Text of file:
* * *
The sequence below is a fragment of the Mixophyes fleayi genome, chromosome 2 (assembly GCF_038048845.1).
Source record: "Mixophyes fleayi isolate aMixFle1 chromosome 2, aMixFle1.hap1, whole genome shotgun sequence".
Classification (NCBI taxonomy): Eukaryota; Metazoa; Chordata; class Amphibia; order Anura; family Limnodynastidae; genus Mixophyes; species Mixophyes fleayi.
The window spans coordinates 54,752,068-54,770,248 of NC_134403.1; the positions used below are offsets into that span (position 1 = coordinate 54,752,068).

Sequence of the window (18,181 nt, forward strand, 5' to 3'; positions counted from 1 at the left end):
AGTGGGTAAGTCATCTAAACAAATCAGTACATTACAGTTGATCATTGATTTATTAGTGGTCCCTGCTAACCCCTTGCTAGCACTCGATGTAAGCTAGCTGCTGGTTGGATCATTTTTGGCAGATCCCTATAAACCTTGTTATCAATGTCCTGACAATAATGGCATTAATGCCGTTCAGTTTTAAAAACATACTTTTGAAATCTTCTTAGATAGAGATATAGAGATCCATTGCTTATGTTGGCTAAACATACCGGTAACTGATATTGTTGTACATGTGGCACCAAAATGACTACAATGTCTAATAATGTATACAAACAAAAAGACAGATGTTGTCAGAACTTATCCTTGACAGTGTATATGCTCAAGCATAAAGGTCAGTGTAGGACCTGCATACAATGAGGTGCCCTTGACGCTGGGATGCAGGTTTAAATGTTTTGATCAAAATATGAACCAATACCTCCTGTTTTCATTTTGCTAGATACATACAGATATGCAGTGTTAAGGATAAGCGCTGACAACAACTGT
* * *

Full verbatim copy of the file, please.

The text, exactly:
The sequence below is a fragment of the Mixophyes fleayi genome, chromosome 2 (assembly GCF_038048845.1).
Source record: "Mixophyes fleayi isolate aMixFle1 chromosome 2, aMixFle1.hap1, whole genome shotgun sequence".
Classification (NCBI taxonomy): Eukaryota; Metazoa; Chordata; class Amphibia; order Anura; family Limnodynastidae; genus Mixophyes; species Mixophyes fleayi.
The window spans coordinates 54,752,068-54,770,248 of NC_134403.1; the positions used below are offsets into that span (position 1 = coordinate 54,752,068).

Sequence of the window (18,181 nt, forward strand, 5' to 3'; positions counted from 1 at the left end):
AGTGGGTAAGTCATCTAAACAAATCAGTACATTACAGTTGATCATTGATTTATTAGTGGTCCCTGCTAACCCCTTGCTAGCACTCGATGTAAGCTAGCTGCTGGTTGGATCATTTTTGGCAGATCCCTATAAACCTTGTTATCAATGTCCTGACAATAATGGCATTAATGCCGTTCAGTTTTAAAAACATACTTTTGAAATCTTCTTAGATAGAGATATAGAGATCCATTGCTTATGTTGGCTAAACATACCGGTAACTGATATTGTTGTACATGTGGCACCAAAATGACTACAATGTCTAATAATGTATACAAACAAAAAGACAGATGTTGTCAGAACTTATCCTTGACAGTGTATATGCTCAAGCATAAAGGTCAGTGTAGGACCTGCATACAATGAGGTGCCCTTGACGCTGGGATGCAGGTTTAAATGTTTTGATCAAAATATGAACCAATACCTCCTGTTTTCATTTTGCTAGATACATACAGATATGCAGTGTTAAGGATAAGCGCTGACAACAACTGT